“There are times when I go to bed and I pull that trip out of my head,” he said. “I’ll never forget when the game started. The airplanes came and then that big roar and all at once you couldn’t see because of the balloons (they released) in all the different colors of the rainbow. I had never seen anything like that.”

“It was like a big party, and the big thing was you knew that you knew you were a part of something that was going to be history,” Darroch said.
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“You didn’t have to be a millionaire to go. I was just an average Joe, and the bulk of the people were just like us,” Darroch said.

“(The game) was one of the most exciting thrills of my life,” Santia said. Second only, he said, to marrying his bride.

Sadly, his brother Dominic, who lives in Hopewell Township, watched the game in his hotel room in Miami.

———

Lucky us. Seven times the Steelers went to Super Bowls. Six times they brought the Lombardi Trophy home to Pittsburgh.

Lucky Dan Santia. Twice, he journeyed to Super Bowls. He followed up his Super Bowl X Miami trip with a cross-country plane flight in January 1980 to Pasadena, Calif., where the Steelers played the Los Angeles Rams in the Rose Bowl.

Super Bowl XIV was Ed DeRose Sr.’s first. If his luck in the Steelers season ticket holder lottery continues, he’ll be in Dallas next Sunday watching his fifth. After Super Bowl XIV came XXX, XL and XLIII in Tempe, Ariz., Detroit and Tampa, respectively.

Lucky him. The 75-year-old Chippewa Township resident knows what most Steelers fans hope is true: that the Super Bowl is an amazing experience, a good party among a family of fans, best when the Steelers win, and though costs continue to rise, each is etched in his mind like the numerals on the Lombardi trophy.

Pasadena is his most memorable experience.

DeRose, his wife, Jo, and her sister and brother-in-law, Marie and Bevo Tooch of Chippewa, were part of a five-day, four-night Super Bowl-Las Vegas package arranged by Michael Fayad, then the new owner of Casino & Sports Travel Inc. in Aliquippa.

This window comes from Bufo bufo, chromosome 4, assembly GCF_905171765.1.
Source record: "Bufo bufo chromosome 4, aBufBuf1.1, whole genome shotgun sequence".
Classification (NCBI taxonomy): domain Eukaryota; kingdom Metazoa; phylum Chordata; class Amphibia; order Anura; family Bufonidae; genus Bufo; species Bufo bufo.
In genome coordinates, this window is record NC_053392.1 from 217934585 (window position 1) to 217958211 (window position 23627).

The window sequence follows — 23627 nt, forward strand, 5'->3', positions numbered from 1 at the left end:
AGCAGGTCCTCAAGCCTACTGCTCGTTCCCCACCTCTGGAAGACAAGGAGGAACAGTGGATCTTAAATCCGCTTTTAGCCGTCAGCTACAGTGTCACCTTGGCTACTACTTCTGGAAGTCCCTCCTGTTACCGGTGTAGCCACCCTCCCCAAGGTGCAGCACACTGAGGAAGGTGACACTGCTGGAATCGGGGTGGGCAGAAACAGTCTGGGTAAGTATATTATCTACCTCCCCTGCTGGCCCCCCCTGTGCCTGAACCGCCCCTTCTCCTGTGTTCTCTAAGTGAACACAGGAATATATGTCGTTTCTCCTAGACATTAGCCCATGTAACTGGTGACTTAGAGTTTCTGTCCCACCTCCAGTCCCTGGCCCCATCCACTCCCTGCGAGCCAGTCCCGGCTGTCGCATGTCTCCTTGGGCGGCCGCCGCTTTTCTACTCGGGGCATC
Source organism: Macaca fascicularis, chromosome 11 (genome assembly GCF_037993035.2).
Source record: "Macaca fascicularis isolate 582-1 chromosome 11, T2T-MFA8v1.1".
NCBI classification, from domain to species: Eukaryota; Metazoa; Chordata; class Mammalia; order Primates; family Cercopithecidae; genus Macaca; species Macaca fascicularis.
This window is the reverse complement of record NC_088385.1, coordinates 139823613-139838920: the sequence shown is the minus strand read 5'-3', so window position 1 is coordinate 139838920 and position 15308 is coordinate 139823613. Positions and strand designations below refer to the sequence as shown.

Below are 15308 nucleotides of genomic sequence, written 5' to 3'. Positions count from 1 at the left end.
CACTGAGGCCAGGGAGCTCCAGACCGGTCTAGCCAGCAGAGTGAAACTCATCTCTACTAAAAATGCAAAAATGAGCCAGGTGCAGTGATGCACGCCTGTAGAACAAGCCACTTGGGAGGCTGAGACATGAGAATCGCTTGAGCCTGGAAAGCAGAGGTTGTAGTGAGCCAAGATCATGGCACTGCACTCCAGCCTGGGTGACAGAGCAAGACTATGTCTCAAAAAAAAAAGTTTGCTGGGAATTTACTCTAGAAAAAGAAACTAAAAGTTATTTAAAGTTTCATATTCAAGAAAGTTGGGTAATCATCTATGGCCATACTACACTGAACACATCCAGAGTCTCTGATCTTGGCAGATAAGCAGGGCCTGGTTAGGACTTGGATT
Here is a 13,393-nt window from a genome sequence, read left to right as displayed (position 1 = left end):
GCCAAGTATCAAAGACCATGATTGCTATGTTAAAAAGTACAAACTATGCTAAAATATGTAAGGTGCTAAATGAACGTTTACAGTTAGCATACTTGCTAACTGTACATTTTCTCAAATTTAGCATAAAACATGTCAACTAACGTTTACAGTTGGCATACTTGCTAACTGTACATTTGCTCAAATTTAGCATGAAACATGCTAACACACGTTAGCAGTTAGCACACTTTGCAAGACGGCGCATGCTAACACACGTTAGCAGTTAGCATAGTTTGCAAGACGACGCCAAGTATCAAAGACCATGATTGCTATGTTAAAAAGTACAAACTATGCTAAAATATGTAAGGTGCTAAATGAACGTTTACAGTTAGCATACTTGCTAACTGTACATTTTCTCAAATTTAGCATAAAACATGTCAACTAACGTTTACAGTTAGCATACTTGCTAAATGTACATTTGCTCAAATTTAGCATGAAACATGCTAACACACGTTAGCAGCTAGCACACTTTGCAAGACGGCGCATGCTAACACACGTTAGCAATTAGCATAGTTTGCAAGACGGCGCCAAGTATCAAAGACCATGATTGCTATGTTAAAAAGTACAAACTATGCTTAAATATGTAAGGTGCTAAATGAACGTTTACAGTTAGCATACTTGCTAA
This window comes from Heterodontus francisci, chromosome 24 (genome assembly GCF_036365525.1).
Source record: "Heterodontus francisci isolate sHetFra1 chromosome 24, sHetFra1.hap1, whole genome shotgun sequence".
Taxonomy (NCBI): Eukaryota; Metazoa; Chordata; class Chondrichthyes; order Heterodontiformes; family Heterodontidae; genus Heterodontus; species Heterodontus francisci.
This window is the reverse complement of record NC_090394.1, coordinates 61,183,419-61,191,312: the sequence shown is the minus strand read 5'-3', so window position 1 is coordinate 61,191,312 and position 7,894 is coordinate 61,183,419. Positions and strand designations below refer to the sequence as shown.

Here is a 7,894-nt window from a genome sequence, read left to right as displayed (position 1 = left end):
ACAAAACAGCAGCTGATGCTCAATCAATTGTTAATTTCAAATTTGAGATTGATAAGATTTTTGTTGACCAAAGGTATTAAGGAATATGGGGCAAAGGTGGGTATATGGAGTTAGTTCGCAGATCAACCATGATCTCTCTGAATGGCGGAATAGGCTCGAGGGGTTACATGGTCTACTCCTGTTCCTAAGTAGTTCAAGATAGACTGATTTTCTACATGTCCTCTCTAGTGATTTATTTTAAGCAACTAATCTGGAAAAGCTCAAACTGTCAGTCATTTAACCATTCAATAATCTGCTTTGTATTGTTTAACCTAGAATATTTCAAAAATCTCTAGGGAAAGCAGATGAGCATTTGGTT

The $649 per person cost (about $1,718 today) include chartered round-trip air fare, game tickets, transportation to the Rose Bowl and later that evening to Las Vegas for a four-night stay.

Fayad did what he can’t do now. He called the Rose Bowl, asked for 150 tickets at a face-value of $30 each, and got them. Champagne flowed during the flight from Pittsburgh to Los Angeles on Super Bowl morning, DeRose said.

He needed an extra ticket for a relative in California. A flight attendant made his request over the cabin’s loudspeaker. DeRose got another $30 ticket.

“Everything was free and easy in California,” Marie Tooch said. The Los Angeles Rams fans were unbelievably quiet. The Terrible Towel twirling Steelers fans were typically loud and proudly boisterous.

“People from California were looking at us like, ‘Are you nuts?’ ” Jo DeRose said.

Sixteen years later, the DeRoses paid $200 face-value per ticket to see the Dallas Cowboys pay back the Steelers with a 27-17 win at Sun Devil Stadium in Tempe.

DeRose kept the vow he made the first time. He will not pay more than face value for a Super Bowl ticket. And hasn’t.

At Detroit for Super Bowl XL in February 2006, he and his son, Ed DeRose Jr. of Hopewell Township, each paid the face-value cost of $600.

For Super Bowl XLIII in Tampa two years ago, DeRose, his son, and his friend Dick Cairns of Rochester paid $800 for each face-value ticket.

“(Super Bowl costs) are getting out of hand for regular people, but it will always be a sellout,” DeRose said.

“It began as a sporting event, and it became a business,” Bevo Tooch said.

That’s super, but not perfect. DeRose described Detroit as “horrible” — the weather was too cold, the maze of security was long and trying.

And fans were welcome to party in special tents around Ford Field if each paid $15 to enter, said George Idzojtic, 68, of Conway, a veteran of Super Bowls XIV and XL.

A pickpocket tried to take Cairns’ wallet as he stood in a crammed souvenir tent after Super Bowl XLIII in Tampa. And the Jumbotron in Raymond James Stadium didn’t work during the first half.

All of which didn’t change what matters most.

“The game’s still awesome,” DeRose said. “It’s the chance of a lifetime, and we’re so fortunate to have a team that continually goes.”